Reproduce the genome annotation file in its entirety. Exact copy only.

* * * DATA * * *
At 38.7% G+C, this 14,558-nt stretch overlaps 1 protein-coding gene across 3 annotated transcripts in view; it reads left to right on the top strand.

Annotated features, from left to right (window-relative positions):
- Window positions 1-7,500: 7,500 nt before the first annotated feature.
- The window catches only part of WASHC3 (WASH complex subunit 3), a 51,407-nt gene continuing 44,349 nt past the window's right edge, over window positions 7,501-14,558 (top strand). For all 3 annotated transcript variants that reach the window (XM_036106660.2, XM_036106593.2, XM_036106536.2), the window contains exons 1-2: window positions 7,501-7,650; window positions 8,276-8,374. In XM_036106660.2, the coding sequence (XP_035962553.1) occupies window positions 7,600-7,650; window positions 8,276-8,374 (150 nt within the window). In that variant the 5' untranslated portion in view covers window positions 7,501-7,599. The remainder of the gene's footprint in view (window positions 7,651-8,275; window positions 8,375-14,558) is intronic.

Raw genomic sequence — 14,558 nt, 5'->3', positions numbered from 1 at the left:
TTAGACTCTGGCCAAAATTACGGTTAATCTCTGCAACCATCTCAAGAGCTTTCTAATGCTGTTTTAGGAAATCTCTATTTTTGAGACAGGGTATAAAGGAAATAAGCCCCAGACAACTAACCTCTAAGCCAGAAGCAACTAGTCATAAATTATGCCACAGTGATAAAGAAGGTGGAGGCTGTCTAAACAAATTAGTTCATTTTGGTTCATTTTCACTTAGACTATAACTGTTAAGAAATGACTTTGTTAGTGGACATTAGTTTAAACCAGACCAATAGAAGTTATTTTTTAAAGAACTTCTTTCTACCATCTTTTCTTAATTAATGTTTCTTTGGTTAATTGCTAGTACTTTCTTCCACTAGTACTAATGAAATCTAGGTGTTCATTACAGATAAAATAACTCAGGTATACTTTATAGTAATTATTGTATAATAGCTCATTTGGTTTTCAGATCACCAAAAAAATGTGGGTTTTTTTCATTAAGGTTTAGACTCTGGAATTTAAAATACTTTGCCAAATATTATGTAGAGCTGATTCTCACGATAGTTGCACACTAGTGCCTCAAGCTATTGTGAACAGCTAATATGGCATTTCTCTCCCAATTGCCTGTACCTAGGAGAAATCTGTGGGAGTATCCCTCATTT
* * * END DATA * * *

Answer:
At 38.7% G+C, this 14,558-nt stretch overlaps 1 protein-coding gene across 3 annotated transcripts in view; it reads left to right on the top strand.

Annotated features, from left to right (window-relative positions):
- Window positions 1-7,500: 7,500 nt before the first annotated feature.
- The window catches only part of WASHC3 (WASH complex subunit 3), a 51,407-nt gene continuing 44,349 nt past the window's right edge, over window positions 7,501-14,558 (top strand). For all 3 annotated transcript variants that reach the window (XM_036106660.2, XM_036106593.2, XM_036106536.2), the window contains exons 1-2: window positions 7,501-7,650; window positions 8,276-8,374. In XM_036106660.2, the coding sequence (XP_035962553.1) occupies window positions 7,600-7,650; window positions 8,276-8,374 (150 nt within the window). In that variant the 5' untranslated portion in view covers window positions 7,501-7,599. The remainder of the gene's footprint in view (window positions 7,651-8,275; window positions 8,375-14,558) is intronic.

Raw genomic sequence — 14,558 nt, 5'->3', positions numbered from 1 at the left:
TTAGACTCTGGCCAAAATTACGGTTAATCTCTGCAACCATCTCAAGAGCTTTCTAATGCTGTTTTAGGAAATCTCTATTTTTGAGACAGGGTATAAAGGAAATAAGCCCCAGACAACTAACCTCTAAGCCAGAAGCAACTAGTCATAAATTATGCCACAGTGATAAAGAAGGTGGAGGCTGTCTAAACAAATTAGTTCATTTTGGTTCATTTTCACTTAGACTATAACTGTTAAGAAATGACTTTGTTAGTGGACATTAGTTTAAACCAGACCAATAGAAGTTATTTTTTAAAGAACTTCTTTCTACCATCTTTTCTTAATTAATGTTTCTTTGGTTAATTGCTAGTACTTTCTTCCACTAGTACTAATGAAATCTAGGTGTTCATTACAGATAAAATAACTCAGGTATACTTTATAGTAATTATTGTATAATAGCTCATTTGGTTTTCAGATCACCAAAAAAATGTGGGTTTTTTTCATTAAGGTTTAGACTCTGGAATTTAAAATACTTTGCCAAATATTATGTAGAGCTGATTCTCACGATAGTTGCACACTAGTGCCTCAAGCTATTGTGAACAGCTAATATGGCATTTCTCTCCCAATTGCCTGTACCTAGGAGAAATCTGTGGGAGTATCCCTCATTT